As the first day of the 30-Day Blog Challenge, I am supposed to answer the following question: what do I write, why, and where?

Now, obviously I write blog posts about whatever is crossing my mind or affecting my life or that I’m rediscovering in the world around me. However, that is not all that I write. I also write poems, short stories, I’m working on a novel like most people are, and I freewrite. I freewrite a lot more than all the other things that I write.

Freewriting, for me, is a chance to get the crowds of thoughts in my head to thin out a bit. Often I’ll start writing about something that has just been consuming my thoughts, and by the end of the freewrite I will have a solution to the problem or have it completely drained from my concerns. Either way, it is a great relief and very therapeutic or cathartic to just word vomit my thoughts onto a page. Now, whenever someone tells me that they can’t think for all the thoughts in their head or because something is weighing too heavily on their mind, I always suggest freewriting.

Where I write doesn’t really matter to me anymore. It did when I was younger: I couldn’t write unless I was completely alone, in a quiet space with nothing to interrupt the solitude except occasional birdsong or other nature noises (and no, I’m not exaggerating). Now, I require nothing so hermetic.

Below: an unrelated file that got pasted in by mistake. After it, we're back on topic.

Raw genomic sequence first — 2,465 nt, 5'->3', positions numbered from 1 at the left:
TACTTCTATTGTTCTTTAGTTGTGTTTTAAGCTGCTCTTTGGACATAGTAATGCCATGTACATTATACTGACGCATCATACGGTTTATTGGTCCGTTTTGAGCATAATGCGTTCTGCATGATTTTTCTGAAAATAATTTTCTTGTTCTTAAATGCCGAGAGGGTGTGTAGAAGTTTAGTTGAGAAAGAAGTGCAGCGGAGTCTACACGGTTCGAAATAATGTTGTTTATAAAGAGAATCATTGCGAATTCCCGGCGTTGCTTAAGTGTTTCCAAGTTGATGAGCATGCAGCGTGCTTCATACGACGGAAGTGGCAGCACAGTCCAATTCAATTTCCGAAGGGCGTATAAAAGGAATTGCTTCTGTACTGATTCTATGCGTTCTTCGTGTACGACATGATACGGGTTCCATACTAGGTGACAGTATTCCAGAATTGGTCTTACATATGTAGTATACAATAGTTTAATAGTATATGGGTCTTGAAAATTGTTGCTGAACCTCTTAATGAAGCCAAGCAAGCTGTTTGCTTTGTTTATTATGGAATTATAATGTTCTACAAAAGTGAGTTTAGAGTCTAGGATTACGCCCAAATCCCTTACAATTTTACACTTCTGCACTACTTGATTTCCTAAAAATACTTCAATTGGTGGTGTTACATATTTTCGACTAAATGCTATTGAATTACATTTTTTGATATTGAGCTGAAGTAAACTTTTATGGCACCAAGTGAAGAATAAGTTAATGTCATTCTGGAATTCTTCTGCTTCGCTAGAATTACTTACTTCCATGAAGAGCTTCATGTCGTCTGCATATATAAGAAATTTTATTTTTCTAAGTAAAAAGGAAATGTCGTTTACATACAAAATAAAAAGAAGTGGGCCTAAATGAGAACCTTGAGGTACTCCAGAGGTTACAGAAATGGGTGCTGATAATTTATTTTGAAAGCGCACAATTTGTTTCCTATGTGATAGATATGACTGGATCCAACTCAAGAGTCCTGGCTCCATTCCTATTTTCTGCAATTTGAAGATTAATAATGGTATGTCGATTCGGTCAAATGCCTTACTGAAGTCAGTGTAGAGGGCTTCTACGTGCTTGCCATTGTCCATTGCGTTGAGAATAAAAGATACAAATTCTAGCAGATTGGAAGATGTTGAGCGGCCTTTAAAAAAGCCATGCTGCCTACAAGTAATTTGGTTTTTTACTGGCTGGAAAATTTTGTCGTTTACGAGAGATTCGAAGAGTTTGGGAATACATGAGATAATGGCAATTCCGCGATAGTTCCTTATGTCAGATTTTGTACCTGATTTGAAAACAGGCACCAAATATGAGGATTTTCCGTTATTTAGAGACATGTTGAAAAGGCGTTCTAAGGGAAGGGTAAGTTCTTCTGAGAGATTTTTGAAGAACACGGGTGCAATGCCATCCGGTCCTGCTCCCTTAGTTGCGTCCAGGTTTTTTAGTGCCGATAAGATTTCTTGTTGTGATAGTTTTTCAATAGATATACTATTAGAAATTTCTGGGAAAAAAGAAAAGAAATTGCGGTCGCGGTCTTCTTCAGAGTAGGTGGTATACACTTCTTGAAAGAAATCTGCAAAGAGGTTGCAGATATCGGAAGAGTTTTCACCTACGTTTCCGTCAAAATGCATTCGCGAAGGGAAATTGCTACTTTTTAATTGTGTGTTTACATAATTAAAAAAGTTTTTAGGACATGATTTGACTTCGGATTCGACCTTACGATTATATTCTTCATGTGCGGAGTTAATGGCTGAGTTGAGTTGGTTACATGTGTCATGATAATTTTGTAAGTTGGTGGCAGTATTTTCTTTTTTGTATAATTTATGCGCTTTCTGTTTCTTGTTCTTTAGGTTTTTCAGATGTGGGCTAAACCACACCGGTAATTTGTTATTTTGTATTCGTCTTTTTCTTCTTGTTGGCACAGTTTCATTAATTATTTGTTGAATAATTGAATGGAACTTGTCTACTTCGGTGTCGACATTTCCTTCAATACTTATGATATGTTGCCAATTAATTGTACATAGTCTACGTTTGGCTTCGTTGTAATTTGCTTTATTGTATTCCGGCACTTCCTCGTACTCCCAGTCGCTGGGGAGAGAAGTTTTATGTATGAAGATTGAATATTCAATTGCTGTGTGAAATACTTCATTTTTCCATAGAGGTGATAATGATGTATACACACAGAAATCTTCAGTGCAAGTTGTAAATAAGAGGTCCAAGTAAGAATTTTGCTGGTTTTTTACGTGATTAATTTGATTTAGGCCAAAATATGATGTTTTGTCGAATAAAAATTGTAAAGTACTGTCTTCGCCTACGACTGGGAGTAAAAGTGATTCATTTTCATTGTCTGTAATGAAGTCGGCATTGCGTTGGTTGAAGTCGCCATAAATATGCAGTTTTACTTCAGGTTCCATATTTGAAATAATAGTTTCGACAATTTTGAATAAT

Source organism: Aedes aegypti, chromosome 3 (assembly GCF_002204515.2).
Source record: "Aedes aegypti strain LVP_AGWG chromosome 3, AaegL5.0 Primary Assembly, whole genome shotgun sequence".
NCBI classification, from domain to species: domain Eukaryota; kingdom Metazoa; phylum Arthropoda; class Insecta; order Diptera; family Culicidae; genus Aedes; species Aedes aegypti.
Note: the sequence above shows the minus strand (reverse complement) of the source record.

I currently write most of my blog posts in one of four places: my place of work (thankfully, my day job doesn’t require me to do much except sit there at the moment, which gives me plenty of time to think through posts), my kitchen table (where there’s FOOD), the local library (I cannot get over the smell of books; it’s the sexiest scent in the world!), or a coffee shop (not any one in particular, you understand, but just coffee shop aesthetics in general are what I seek out).

For places where I do my freewriting, I would add one more top location: my bedroom. Because the need to freewrite tends to strike me wherever and whenever, I actually have stacks of notebooks on my bedside tables, not quite diaries–although they do fill that function, that are ready for the mood to strike me. (Preferred pen of choice: a Sharpie pen. Doesn’t bleed, is smooth thanks to the felt tips, and makes me feel like a bada** writer.)

In conclusion, I’ve found that it doesn’t matter what I write or where I write it. In the end, the very act of writing brings a sense of comfort to me that not much else does.

-Wilber

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